Alabama Attorney General Steve Marshall intervened in another civil lawsuit against trustees of the Mabel Amos Memorial Fund.

Marshall accused Alabama Ethics Commission executive director Thomas Albritton and other board members of the fund of fraud in a separate lawsuit filed by Amos' relatives in a civil court motion filed in late February.

According to Mobile-based Lagniappe, Albritton has "previously denied engaging in self-dealing, claiming he had abstained from voting for his kids' scholarships, and they were awarded based on merit."

Marshall filed a motion to intervene last week in a separate complaint against the trust by Tyra Lindsey, a 10th-grade student at Hillcrest High School in Evergreen, and her mother, Denese Rankin. Montgomery County Circuit Judge Brooke Reid added Marshall as a plaintiff on Friday.

Both lawsuits accuse Albritton, Regions Bank and other trustees of mismanagement of the fund's finances. The purpose of the fund is "to fund or to provide scholarships for deserving young men and women of this State [Alabama]…to assist them in attending any educational institution."  

Amos' will defined "deserving" as based on the character, intelligence, scholastic record, and financial need of the student.

Amos was Secretary of State of Alabama from 1967 to 1975. She died in 1999.

According to the lawsuit, Lindsey intends to apply for a Mabel Amos scholarship that would "give her the financial assistance needed to attend college."

Byron Mathews, Lindsey's attorney, asks in the lawsuit for the trustee and board members to be removed, a special fiduciary to be appointed to take possession of the trust and give an account to the Court as to the money the Trust has lost "due to the trustee's and board members' breach of trust, replacement trustees and board members be appointed, and trustee and board members are "compelled to redress their breach of trust by paying money, restoring property, or other means to the Trust."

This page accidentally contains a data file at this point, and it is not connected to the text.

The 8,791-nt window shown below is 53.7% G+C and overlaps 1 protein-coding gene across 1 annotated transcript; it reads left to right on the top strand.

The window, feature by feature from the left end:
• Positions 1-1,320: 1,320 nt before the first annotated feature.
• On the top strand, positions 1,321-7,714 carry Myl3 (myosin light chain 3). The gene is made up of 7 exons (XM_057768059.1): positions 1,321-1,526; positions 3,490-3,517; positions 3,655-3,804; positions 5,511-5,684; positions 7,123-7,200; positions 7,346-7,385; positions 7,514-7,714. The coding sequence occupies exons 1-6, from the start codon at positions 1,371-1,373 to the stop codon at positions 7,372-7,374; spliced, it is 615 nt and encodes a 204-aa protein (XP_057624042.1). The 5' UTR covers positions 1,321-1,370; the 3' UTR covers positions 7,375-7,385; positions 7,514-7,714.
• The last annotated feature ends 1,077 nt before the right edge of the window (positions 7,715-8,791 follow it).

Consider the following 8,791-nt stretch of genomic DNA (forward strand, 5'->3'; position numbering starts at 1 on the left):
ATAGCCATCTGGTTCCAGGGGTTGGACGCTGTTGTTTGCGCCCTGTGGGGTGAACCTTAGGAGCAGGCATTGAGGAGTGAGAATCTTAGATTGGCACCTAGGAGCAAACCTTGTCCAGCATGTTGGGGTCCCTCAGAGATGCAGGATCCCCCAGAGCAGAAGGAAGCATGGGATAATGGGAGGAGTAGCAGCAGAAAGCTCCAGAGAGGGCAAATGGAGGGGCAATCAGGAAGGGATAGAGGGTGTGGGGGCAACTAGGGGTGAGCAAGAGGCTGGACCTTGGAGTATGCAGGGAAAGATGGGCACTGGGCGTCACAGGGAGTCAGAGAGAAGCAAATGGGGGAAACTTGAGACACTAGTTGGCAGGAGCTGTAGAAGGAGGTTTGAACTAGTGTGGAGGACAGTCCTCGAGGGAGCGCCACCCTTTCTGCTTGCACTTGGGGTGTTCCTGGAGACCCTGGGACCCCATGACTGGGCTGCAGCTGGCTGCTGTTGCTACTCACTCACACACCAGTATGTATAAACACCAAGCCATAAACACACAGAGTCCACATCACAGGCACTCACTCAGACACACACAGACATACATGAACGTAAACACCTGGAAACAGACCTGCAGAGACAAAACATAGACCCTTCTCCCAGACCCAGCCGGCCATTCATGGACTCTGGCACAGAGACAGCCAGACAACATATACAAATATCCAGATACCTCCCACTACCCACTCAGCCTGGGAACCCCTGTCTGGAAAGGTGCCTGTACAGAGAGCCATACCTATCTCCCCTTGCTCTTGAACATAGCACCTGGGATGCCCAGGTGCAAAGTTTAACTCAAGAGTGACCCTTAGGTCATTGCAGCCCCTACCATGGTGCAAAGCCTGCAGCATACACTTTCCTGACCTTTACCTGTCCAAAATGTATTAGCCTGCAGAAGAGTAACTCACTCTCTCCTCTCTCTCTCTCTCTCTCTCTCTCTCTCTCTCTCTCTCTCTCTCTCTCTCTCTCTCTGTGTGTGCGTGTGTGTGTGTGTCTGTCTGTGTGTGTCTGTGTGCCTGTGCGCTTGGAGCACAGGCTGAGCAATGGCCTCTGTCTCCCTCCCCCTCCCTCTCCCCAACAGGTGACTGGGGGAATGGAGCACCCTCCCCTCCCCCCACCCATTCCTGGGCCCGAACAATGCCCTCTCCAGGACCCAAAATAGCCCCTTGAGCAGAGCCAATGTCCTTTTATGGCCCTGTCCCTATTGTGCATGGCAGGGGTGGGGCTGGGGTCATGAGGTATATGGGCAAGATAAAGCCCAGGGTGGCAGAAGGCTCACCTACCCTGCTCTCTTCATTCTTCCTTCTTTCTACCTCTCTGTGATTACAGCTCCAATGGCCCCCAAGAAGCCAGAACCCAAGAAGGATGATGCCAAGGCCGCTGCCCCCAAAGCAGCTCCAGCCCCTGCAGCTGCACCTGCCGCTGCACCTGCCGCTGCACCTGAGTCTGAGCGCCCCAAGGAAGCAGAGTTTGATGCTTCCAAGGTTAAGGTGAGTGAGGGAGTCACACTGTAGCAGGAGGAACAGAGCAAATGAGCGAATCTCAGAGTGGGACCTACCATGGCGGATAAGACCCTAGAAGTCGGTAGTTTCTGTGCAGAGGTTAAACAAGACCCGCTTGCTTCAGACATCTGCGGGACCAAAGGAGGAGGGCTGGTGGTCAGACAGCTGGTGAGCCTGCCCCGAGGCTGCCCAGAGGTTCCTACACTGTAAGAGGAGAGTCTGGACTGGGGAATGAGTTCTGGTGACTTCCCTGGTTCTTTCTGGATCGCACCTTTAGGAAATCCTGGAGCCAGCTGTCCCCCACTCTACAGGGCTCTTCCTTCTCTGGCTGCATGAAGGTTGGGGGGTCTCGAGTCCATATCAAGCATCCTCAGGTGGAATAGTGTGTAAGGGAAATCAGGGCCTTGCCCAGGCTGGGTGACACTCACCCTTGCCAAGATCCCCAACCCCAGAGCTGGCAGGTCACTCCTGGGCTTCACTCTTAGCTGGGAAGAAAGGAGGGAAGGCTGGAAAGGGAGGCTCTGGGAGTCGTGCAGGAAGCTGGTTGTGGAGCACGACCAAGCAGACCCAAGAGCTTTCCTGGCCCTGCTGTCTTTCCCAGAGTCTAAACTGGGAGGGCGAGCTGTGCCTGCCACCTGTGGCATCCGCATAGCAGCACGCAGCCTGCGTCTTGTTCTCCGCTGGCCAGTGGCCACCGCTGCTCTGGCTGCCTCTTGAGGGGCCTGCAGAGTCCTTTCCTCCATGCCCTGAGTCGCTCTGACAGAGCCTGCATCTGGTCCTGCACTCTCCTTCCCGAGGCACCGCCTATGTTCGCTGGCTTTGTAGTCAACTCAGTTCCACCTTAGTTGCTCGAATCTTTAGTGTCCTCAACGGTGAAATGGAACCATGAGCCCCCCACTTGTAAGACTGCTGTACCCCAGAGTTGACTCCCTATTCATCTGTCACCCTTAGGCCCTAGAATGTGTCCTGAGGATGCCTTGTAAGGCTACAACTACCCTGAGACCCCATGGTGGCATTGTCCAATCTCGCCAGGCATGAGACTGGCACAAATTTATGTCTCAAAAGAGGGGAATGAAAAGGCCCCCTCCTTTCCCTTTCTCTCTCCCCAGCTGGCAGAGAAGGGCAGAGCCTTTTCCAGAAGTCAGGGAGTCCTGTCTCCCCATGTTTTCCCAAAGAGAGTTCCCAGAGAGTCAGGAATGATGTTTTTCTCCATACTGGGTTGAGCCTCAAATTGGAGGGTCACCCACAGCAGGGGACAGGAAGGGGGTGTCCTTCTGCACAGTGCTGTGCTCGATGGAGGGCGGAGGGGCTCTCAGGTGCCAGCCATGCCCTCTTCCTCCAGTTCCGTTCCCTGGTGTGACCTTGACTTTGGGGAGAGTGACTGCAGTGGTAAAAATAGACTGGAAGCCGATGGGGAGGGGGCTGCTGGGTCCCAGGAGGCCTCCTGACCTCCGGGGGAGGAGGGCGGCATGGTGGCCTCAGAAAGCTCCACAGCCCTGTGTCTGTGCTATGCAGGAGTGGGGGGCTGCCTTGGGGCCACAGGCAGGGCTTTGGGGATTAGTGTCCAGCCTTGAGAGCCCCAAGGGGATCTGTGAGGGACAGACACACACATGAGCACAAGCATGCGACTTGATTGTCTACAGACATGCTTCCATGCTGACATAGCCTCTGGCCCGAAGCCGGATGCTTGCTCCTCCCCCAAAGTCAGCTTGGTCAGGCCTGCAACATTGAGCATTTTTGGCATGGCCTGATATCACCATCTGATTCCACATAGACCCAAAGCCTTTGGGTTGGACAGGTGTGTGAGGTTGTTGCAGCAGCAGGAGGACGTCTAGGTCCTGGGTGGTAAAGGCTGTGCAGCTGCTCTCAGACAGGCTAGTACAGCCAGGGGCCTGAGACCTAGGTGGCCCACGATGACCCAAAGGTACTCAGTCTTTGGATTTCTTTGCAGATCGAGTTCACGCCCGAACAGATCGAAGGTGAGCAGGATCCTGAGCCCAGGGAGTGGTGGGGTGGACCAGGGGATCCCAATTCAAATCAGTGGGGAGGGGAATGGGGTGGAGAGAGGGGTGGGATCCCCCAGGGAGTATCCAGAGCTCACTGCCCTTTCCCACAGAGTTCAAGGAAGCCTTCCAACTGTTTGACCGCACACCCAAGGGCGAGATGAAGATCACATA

Marshall said in a filing in late February in a civil lawsuit by Leigh Gulley Manning and Megan Carmack, relatives of Amos, that "by way of example, and without limitation, Thomas A. Albritton, as a member of the Board of the Mabel Amos Memorial Fund, allowed or caused his own children to impermissibly receive scholarship awards from the very trust he was charged with administering."

"Specifically, from the years 2012 – 2019, Albritton caused, allowed, or otherwise acquiesced in the award of scholarships to his children from the Trust totaling more than $100,000," Marshall said in the filing. "These scholarship awards to a Board member's son and daughter violated the terms of the Trust, and are prohibited self-dealing and private inurements."

Marshall added in the filing that "without limitation, the Board members John Bell, Rick Clifton and Thomas A. Albritton, jointly, or separately and severally, breached their duties owed to the Trust, including fiduciary, common and or statutory duties, to prevent Board members, including Thomas A. Albritton, from engaging in acts of self-dealing and granting themselves benefits for personal gain as private inurements."

"The Defendants, jointly and severally, are guilty of negligence, wantonness, breach of statutory and common law fiduciary duties, unjust enrichment, breach of contract, and fraud," he stated. "The acts and omissions of the Defendants harmed the Trust."

According to Lindsey's lawsuit, the daughter of Judge Ben Bowden, a former law partner in the Albrittons law firm, was awarded $45,000 to attend Southern Methodist University from 2014 to 2017.

"Like the Albritton children, Bowden's daughter did not need financial assistance to attend a university and these scholarships were awarded based on favoritism, not financial need," Mathews wrote in the lawsuit.

The lawsuit also notes a substantial increase in fees to Regions Bank, the fund's trustee, after oil was discovered on farmland owned by Amos's trust, which "suddenly and unexpectedly found itself wealthy."

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